Bush should have halted dirty tricks at beginning ON POLITICS

JACK GERMOND & JULES WITCOVER

November 16, 1992|By JACK GERMOND & JULES WITCOVER

WASHINGTON -- Talk about locking the door after the horse has been stolen. President Bush's firing of Elizabeth Tamposi -- the State Department official who led the obviously politically motivated search of the passport files of President-elect Bill Clinton and his mother, and whose bureau sleuths also snooped into Ross Perot's file -- doesn't do much to improve his track record on negative campaigning.

By waiting to act until after the election was over -- and the Perot search was revealed -- the president reneged on his pledge at the start of the campaign that he would not tolerate dirty tactics, and would fire anyone on the spot who practiced it.

Ironically, the delay backfired on him. By letting the caper fester through the final days of the campaign, Bush gave Clinton an opportunity he zestfully seized to charge that the man who gave the country the Willie Horton saga in 1988 was still at it.

To justify the passport investigation, it was first noted that the news media had filed Freedom of Information requests to find out what Clinton really was up to when he visited the Soviet Union as a graduate student 23 years earlier.

But that alibi was shot down with the disclosure that the files of Clinton's mother, Virginia Kelley, also were searched, at the FOI request of nobody.

Furthermore, the searches were made on an expedited basis counter to department regulations, removing any doubt that campaign politics was at the root. But all the Bush administration did was start an "investigation."

This was not the first time in the campaign that Bush tolerated negative tactics. In early August, his campaign's political director, Mary Matalin, put out a cutesy press release in the form of a quiz about "sniveling hypocritical Democrats." One of the questions asked: "Which campaign had to spend thousands of taxpayer dollars on private investigators to fend off bimbo eruptions?" The last was a quote from Clinton aide Betsey Wright describing the effort the Clinton campaign had to make to cope with more rumors of infidelity after the celebrated Gennifer Flowers allegations.

"This is not how I want to run the campaign," Bush said through an aide. The result was an "apology" from Matalin -- sort of. The next day, she wrote:

"With respect to our project to expose daily the negative campaign against the president and the hypocrisy of our opponents, it would appear to some that I might have violated, at least in spirit, the president's dictate to the campaign that we avoid references to Governor Clinton's personal life. I regret if the tone of my statement left the wrong impression in that regard. I stand by my criticism of the Clinton campaign and the Democratic Party for their unprecedented hypocrisy and for daily disparaging, in the most egregious and personal terms, the President of the United States."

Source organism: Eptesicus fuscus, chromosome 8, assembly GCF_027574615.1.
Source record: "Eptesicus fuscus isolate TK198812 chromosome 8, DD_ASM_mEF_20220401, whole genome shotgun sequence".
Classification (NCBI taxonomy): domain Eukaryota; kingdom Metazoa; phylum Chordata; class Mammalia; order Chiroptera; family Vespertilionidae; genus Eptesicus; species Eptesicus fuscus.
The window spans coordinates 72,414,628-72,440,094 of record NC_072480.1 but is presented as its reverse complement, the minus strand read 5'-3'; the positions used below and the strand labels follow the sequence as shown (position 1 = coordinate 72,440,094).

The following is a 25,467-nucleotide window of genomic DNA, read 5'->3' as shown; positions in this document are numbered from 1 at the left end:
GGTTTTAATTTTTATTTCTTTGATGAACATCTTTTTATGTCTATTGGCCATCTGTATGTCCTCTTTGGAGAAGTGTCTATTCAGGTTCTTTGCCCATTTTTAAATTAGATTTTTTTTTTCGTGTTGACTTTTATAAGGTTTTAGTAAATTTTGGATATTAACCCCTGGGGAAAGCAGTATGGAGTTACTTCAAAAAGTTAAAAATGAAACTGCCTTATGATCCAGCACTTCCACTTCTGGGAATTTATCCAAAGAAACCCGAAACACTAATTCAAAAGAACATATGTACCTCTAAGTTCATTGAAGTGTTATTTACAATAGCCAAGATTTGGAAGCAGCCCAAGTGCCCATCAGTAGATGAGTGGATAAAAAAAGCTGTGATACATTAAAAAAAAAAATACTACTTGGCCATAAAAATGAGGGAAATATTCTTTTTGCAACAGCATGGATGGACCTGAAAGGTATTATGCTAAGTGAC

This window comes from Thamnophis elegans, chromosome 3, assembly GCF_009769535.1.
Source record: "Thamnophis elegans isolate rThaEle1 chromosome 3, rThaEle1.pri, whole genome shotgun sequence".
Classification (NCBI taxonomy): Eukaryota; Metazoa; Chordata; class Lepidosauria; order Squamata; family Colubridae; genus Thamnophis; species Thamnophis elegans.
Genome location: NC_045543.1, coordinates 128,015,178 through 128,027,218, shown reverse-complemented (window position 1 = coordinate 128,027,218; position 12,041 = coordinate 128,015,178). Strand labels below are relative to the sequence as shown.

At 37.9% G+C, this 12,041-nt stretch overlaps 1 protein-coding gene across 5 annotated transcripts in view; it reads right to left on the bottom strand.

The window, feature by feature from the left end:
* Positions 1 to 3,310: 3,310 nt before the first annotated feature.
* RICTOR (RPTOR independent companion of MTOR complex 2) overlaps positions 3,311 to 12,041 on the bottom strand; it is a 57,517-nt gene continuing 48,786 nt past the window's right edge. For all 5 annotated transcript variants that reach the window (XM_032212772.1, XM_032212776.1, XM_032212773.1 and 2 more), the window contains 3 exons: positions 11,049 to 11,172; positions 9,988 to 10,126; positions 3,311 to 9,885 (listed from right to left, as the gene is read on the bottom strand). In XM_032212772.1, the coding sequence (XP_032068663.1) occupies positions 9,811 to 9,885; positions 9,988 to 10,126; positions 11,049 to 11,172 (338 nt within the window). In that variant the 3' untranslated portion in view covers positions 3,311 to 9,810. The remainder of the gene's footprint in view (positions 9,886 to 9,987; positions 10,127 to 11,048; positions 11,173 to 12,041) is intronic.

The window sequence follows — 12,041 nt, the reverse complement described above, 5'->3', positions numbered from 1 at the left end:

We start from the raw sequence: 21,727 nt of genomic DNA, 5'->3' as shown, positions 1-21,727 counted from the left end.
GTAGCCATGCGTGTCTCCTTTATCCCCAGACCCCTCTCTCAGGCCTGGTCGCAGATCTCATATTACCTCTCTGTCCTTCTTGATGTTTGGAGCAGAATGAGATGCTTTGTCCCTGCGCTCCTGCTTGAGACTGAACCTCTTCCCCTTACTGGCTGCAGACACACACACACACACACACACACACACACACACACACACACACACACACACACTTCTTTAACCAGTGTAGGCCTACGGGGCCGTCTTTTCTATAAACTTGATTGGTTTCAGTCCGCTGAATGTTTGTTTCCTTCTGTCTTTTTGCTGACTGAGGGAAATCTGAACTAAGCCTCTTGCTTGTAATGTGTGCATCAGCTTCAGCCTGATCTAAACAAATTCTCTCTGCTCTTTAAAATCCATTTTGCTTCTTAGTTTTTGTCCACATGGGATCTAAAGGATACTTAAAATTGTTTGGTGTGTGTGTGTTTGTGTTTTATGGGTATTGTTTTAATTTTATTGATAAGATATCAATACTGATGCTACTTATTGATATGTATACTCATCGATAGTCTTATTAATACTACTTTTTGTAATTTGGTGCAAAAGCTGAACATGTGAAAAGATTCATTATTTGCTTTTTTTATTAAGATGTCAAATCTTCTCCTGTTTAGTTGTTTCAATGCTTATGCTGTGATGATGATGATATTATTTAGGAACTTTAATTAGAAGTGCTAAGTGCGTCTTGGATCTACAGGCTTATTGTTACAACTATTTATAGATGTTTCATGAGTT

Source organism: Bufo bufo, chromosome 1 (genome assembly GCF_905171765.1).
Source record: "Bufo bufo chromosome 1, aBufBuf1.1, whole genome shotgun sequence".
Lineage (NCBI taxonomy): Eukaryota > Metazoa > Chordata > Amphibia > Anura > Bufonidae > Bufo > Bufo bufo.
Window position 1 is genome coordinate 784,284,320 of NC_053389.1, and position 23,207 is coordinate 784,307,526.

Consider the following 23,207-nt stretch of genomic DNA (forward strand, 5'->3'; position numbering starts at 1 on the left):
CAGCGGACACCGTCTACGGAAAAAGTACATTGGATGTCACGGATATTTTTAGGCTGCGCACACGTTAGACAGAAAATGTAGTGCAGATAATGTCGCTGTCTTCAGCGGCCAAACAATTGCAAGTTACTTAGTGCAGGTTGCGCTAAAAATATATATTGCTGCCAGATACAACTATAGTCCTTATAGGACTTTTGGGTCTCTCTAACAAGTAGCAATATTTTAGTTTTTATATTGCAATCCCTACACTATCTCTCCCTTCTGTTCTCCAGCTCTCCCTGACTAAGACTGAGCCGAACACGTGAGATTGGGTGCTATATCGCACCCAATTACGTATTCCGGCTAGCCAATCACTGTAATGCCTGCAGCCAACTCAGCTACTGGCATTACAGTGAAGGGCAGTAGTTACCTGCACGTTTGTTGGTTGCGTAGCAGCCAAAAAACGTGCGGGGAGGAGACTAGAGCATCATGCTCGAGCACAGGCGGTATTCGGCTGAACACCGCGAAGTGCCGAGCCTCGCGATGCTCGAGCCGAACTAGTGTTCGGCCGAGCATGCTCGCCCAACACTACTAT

At the same time, Bush expressed "full confidence" in his political aide and privately, it was said, told her to keep up the good work. So she continued her attacks, though somewhat more deftly.

In some Republican post-mortems on the election, it's being suggested that the renewed indictment of former Reagan Secretary of Defense Caspar Weinberger in the Iran-Contra case, which included a memo indicating that Bush was indeed "in the loop" on arms for hostages, was what killed his chances for re-election.

Just as persuasive a case could be made that revelation of the Bush administration's ham-handed search of the passport files of the Clintons, mother and son, helped put the finishing touches on the incumbent.

At precisely the time Bush was trying to get the voters to zero in on the issues of Clinton's character and trustworthiness, this reminder of past Republican political sleaze compromised the president's ability to press the "trust" issue.

The passport snooping gave Clinton ideal ammunition with which to hit back at Bush's homestretch contention that Clinton could not be trusted in the Oval Office.

Now that the election is over and Bush is headed toward private life, he has sent Tamposi into it ahead of him.

Too bad he wasn't sufficiently outraged about the snooping to say so, and to act, before the votes were in.

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